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RG&E Begins Inspecting Nearly 7,000 Wooden Transmission and Distribution Poles
Work Is Part of Company’s Continuing Effort to Provide Safe, Reliable Service

Rochester, NY – RG&E, a subsidiary of Iberdrola USA, has begun inspecting certain wooden transmission poles in the company’s nine-county service area for decay and other damage. These poles are the first of nearly 7,000 wooden transmission and distribution poles that will be inspected this summer, all in an effort to help head off potential problems that could lead to power interruptions.

“This project is another piece in the intricate puzzle of what we do to ensure safe, reliable service,” said Mark S. Lynch, president of NYSEG and RG&E. “Along with increased investment in our system and stepped up line clearance work, we are leaving nothing to chance when it comes to the service our customers expect and deserve.”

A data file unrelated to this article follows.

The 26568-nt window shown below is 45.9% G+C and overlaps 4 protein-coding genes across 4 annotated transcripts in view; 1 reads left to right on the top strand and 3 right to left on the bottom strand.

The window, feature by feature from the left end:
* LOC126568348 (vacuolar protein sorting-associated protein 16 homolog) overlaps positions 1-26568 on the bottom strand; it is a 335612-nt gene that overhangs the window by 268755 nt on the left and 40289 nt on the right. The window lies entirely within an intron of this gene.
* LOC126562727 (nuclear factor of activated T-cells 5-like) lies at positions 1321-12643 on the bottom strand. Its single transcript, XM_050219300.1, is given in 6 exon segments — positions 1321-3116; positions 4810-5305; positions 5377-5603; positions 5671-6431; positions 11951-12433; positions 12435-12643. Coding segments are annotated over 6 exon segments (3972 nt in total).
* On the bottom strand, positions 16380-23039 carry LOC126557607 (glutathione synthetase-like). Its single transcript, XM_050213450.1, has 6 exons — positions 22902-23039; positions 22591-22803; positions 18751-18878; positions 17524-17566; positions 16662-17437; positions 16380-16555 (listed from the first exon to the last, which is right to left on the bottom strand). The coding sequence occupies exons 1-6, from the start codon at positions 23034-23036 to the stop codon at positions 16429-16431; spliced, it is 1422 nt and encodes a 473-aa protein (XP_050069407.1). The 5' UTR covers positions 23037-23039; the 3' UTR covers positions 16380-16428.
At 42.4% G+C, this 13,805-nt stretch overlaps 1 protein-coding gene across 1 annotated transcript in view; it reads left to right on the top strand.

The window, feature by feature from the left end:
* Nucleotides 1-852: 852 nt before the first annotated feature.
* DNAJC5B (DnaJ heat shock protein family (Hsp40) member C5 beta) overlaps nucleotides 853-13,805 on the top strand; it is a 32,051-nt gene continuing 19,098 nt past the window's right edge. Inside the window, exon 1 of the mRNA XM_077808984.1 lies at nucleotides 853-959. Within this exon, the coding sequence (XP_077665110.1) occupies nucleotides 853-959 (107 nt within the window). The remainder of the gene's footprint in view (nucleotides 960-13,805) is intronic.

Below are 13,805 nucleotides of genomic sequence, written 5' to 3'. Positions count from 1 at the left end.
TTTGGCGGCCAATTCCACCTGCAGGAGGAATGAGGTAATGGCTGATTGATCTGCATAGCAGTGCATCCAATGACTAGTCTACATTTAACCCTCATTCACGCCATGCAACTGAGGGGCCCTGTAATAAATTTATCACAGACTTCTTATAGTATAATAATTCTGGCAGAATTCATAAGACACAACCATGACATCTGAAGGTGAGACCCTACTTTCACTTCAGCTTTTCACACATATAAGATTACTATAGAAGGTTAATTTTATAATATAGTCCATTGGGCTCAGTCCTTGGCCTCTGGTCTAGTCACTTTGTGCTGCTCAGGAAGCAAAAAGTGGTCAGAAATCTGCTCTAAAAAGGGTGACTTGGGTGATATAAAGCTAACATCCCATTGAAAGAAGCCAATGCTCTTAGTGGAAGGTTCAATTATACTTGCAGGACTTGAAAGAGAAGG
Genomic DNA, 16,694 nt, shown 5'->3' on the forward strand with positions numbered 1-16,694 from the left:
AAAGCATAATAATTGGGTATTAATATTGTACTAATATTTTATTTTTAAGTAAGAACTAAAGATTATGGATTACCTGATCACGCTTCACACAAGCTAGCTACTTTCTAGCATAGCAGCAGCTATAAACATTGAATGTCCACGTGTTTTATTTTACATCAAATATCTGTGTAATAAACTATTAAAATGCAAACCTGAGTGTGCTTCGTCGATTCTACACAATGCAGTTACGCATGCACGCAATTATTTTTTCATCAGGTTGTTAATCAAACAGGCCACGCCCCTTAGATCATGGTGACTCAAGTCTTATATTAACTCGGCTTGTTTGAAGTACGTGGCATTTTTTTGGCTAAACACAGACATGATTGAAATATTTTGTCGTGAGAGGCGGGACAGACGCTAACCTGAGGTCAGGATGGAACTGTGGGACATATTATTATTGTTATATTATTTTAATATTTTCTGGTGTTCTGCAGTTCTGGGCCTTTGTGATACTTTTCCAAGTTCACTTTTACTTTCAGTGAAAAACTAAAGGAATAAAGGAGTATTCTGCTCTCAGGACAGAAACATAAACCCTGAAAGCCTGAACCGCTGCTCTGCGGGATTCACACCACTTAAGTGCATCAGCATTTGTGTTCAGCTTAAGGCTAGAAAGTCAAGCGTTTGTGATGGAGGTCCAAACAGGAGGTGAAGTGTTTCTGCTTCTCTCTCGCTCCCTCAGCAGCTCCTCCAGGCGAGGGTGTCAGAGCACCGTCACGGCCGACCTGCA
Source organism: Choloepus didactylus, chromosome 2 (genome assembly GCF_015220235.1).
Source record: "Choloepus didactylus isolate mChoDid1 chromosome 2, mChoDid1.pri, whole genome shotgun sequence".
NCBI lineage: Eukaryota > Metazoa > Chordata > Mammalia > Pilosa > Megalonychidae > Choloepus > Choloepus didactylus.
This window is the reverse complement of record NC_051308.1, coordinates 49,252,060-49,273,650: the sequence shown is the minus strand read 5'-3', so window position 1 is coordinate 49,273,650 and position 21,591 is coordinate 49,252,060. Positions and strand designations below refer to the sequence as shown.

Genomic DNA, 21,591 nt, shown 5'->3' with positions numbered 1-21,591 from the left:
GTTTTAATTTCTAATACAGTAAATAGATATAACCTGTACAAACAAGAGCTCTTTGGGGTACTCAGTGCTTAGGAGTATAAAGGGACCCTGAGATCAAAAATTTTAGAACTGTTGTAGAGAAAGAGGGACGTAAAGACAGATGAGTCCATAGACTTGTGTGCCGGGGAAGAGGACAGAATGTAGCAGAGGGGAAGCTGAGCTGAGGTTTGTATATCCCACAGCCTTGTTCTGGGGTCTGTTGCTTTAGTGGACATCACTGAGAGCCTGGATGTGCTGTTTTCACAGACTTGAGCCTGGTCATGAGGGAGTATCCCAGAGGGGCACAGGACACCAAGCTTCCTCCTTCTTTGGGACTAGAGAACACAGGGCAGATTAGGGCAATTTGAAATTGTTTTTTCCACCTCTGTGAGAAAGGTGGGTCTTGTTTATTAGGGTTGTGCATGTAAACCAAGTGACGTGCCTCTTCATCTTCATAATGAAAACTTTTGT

In addition to identifying poles in need of repair or replacement, RG&E will be treating some poles to increase their longevity. The preservatives used are approved by the U.S. Environmental Protection Agency, New York State Department of Environmental Conservation, and will be applied under the supervision of licensed applicators. Any poles infested with carpenter ants also may be treated with an approved insecticide.

“Decaying or insect-damaged poles that are treated last one and a half times longer than untreated poles,” Lynch said. “And since it costs between 50 and 100 times less to treat a pole than to replace it, this work helps us control energy costs in the long run.”

Note: Transmission poles are part of the backbone of the electricity delivery system – the high-voltage power lines and substations that bring electricity to the local distribution system. Distribution poles are generally those along streets and roads that carry the power lines that bring electricity to homes and businesses.